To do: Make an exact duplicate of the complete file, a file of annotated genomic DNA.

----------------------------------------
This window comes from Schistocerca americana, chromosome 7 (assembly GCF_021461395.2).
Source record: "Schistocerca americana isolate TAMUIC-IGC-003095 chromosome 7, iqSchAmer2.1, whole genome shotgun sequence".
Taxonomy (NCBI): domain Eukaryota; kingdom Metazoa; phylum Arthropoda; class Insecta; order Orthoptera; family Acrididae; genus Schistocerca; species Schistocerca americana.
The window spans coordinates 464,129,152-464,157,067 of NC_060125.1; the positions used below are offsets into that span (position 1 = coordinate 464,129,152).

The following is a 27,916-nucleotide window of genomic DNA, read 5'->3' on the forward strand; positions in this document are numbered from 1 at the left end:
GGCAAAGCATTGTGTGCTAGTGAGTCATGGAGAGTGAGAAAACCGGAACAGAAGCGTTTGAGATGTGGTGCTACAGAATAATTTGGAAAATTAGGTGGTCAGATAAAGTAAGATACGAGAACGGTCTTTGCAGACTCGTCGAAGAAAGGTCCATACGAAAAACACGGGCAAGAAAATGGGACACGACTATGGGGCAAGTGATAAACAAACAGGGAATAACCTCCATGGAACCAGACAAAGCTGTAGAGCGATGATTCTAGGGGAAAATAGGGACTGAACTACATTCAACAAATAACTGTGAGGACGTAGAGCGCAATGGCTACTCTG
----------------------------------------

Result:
This window comes from Schistocerca americana, chromosome 7 (assembly GCF_021461395.2).
Source record: "Schistocerca americana isolate TAMUIC-IGC-003095 chromosome 7, iqSchAmer2.1, whole genome shotgun sequence".
Taxonomy (NCBI): domain Eukaryota; kingdom Metazoa; phylum Arthropoda; class Insecta; order Orthoptera; family Acrididae; genus Schistocerca; species Schistocerca americana.
The window spans coordinates 464,129,152-464,157,067 of NC_060125.1; the positions used below are offsets into that span (position 1 = coordinate 464,129,152).

The following is a 27,916-nucleotide window of genomic DNA, read 5'->3' on the forward strand; positions in this document are numbered from 1 at the left end:
GGCAAAGCATTGTGTGCTAGTGAGTCATGGAGAGTGAGAAAACCGGAACAGAAGCGTTTGAGATGTGGTGCTACAGAATAATTTGGAAAATTAGGTGGTCAGATAAAGTAAGATACGAGAACGGTCTTTGCAGACTCGTCGAAGAAAGGTCCATACGAAAAACACGGGCAAGAAAATGGGACACGACTATGGGGCAAGTGATAAACAAACAGGGAATAACCTCCATGGAACCAGACAAAGCTGTAGAGCGATGATTCTAGGGGAAAATAGGGACTGAACTACATTCAACAAATAACTGTGAGGACGTAGAGCGCAATGGCTACTCTG